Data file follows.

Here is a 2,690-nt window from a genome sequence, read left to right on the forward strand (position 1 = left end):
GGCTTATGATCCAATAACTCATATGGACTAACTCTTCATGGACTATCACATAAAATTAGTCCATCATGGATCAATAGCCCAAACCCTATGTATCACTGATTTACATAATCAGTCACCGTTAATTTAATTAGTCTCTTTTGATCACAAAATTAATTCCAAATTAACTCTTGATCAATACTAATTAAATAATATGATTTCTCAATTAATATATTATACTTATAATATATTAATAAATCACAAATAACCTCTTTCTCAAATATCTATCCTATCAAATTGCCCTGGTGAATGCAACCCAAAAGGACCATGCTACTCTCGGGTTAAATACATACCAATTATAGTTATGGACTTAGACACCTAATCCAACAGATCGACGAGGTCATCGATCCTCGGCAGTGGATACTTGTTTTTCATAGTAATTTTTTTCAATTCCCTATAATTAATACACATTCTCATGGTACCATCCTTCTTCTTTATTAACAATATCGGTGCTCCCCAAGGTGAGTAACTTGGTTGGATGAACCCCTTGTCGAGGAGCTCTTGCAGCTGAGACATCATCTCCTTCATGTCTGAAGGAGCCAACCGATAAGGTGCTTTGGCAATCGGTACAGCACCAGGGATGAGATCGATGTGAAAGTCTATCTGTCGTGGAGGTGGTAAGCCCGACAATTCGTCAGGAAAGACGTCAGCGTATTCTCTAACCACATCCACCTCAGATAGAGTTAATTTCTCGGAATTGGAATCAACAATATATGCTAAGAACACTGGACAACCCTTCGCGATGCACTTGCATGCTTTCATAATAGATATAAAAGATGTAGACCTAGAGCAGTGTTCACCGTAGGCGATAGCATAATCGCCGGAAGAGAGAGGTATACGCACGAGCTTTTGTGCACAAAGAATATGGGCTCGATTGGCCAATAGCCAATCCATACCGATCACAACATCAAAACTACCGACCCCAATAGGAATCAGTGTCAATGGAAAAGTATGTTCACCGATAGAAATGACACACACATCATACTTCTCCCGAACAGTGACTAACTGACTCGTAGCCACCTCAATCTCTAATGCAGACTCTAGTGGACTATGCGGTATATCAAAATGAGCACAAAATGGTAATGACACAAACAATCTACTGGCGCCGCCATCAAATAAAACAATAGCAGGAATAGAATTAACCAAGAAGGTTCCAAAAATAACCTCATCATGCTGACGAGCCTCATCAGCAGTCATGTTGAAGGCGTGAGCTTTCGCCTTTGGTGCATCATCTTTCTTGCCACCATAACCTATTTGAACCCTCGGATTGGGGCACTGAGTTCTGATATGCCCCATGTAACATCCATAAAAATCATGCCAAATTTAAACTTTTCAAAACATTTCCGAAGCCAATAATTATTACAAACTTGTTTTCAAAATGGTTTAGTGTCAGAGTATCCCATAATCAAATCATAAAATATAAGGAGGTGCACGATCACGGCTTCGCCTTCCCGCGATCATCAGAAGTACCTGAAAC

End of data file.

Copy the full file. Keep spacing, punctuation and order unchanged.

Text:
Here is a 2,690-nt window from a genome sequence, read left to right on the forward strand (position 1 = left end):
GGCTTATGATCCAATAACTCATATGGACTAACTCTTCATGGACTATCACATAAAATTAGTCCATCATGGATCAATAGCCCAAACCCTATGTATCACTGATTTACATAATCAGTCACCGTTAATTTAATTAGTCTCTTTTGATCACAAAATTAATTCCAAATTAACTCTTGATCAATACTAATTAAATAATATGATTTCTCAATTAATATATTATACTTATAATATATTAATAAATCACAAATAACCTCTTTCTCAAATATCTATCCTATCAAATTGCCCTGGTGAATGCAACCCAAAAGGACCATGCTACTCTCGGGTTAAATACATACCAATTATAGTTATGGACTTAGACACCTAATCCAACAGATCGACGAGGTCATCGATCCTCGGCAGTGGATACTTGTTTTTCATAGTAATTTTTTTCAATTCCCTATAATTAATACACATTCTCATGGTACCATCCTTCTTCTTTATTAACAATATCGGTGCTCCCCAAGGTGAGTAACTTGGTTGGATGAACCCCTTGTCGAGGAGCTCTTGCAGCTGAGACATCATCTCCTTCATGTCTGAAGGAGCCAACCGATAAGGTGCTTTGGCAATCGGTACAGCACCAGGGATGAGATCGATGTGAAAGTCTATCTGTCGTGGAGGTGGTAAGCCCGACAATTCGTCAGGAAAGACGTCAGCGTATTCTCTAACCACATCCACCTCAGATAGAGTTAATTTCTCGGAATTGGAATCAACAATATATGCTAAGAACACTGGACAACCCTTCGCGATGCACTTGCATGCTTTCATAATAGATATAAAAGATGTAGACCTAGAGCAGTGTTCACCGTAGGCGATAGCATAATCGCCGGAAGAGAGAGGTATACGCACGAGCTTTTGTGCACAAAGAATATGGGCTCGATTGGCCAATAGCCAATCCATACCGATCACAACATCAAAACTACCGACCCCAATAGGAATCAGTGTCAATGGAAAAGTATGTTCACCGATAGAAATGACACACACATCATACTTCTCCCGAACAGTGACTAACTGACTCGTAGCCACCTCAATCTCTAATGCAGACTCTAGTGGACTATGCGGTATATCAAAATGAGCACAAAATGGTAATGACACAAACAATCTACTGGCGCCGCCATCAAATAAAACAATAGCAGGAATAGAATTAACCAAGAAGGTTCCAAAAATAACCTCATCATGCTGACGAGCCTCATCAGCAGTCATGTTGAAGGCGTGAGCTTTCGCCTTTGGTGCATCATCTTTCTTGCCACCATAACCTATTTGAACCCTCGGATTGGGGCACTGAGTTCTGATATGCCCCATGTAACATCCATAAAAATCATGCCAAATTTAAACTTTTCAAAACATTTCCGAAGCCAATAATTATTACAAACTTGTTTTCAAAATGGTTTAGTGTCAGAGTATCCCATAATCAAATCATAAAATATAAGGAGGTGCACGATCACGGCTTCGCCTTCCCGCGATCATCAGAAGTACCTGAAAC